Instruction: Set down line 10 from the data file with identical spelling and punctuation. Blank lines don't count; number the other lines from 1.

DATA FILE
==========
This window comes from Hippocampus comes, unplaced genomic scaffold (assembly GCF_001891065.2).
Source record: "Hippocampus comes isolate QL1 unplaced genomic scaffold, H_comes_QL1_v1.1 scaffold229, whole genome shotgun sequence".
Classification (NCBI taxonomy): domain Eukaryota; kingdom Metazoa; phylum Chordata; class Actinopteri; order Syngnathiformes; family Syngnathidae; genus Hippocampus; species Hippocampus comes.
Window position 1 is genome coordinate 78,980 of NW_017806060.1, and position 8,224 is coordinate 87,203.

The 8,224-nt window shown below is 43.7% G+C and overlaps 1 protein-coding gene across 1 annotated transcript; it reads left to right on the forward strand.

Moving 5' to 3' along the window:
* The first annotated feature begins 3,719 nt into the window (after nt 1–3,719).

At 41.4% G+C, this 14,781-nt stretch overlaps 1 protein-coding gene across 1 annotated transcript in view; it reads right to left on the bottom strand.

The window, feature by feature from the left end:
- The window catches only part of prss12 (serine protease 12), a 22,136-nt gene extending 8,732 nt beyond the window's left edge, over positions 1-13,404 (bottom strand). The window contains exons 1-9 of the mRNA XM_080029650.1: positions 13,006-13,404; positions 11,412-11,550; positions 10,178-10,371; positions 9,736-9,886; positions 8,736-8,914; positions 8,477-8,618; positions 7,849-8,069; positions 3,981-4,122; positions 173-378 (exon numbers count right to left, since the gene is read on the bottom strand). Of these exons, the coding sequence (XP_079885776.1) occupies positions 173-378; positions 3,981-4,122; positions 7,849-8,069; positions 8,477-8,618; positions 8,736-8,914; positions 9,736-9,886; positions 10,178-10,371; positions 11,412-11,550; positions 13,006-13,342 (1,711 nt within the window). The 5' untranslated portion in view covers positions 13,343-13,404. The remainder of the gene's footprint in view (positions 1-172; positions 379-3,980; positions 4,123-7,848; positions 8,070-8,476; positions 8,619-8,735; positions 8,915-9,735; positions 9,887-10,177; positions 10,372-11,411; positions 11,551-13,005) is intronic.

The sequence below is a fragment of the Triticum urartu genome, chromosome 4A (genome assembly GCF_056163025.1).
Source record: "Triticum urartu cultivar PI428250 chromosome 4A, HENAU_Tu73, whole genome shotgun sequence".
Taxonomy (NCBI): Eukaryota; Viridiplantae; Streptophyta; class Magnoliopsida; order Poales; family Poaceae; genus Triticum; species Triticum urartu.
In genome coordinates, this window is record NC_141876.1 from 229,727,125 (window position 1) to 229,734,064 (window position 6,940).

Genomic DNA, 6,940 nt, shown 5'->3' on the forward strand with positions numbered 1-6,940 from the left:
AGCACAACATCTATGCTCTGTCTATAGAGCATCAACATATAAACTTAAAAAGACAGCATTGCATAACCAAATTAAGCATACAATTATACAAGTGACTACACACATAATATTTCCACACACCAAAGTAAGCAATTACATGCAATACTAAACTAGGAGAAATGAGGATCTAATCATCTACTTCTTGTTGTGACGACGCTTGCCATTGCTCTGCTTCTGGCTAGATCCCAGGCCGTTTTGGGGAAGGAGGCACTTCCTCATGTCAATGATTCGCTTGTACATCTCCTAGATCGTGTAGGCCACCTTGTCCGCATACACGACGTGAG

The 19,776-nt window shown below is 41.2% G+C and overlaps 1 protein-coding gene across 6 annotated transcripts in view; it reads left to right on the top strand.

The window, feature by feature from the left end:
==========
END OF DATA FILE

- The window catches only part of prss12 (serine protease 12), a 22,136-nt gene extending 8,732 nt beyond the window's left edge, over positions 1-13,404 (bottom strand). The window contains exons 1-9 of the mRNA XM_080029650.1: positions 13,006-13,404; positions 11,412-11,550; positions 10,178-10,371; positions 9,736-9,886; positions 8,736-8,914; positions 8,477-8,618; positions 7,849-8,069; positions 3,981-4,122; positions 173-378 (exon numbers count right to left, since the gene is read on the bottom strand). Of these exons, the coding sequence (XP_079885776.1) occupies positions 173-378; positions 3,981-4,122; positions 7,849-8,069; positions 8,477-8,618; positions 8,736-8,914; positions 9,736-9,886; positions 10,178-10,371; positions 11,412-11,550; positions 13,006-13,342 (1,711 nt within the window). The 5' untranslated portion in view covers positions 13,343-13,404. The remainder of the gene's footprint in view (positions 1-172; positions 379-3,980; positions 4,123-7,848; positions 8,070-8,476; positions 8,619-8,735; positions 8,915-9,735; positions 9,887-10,177; positions 10,372-11,411; positions 11,551-13,005) is intronic.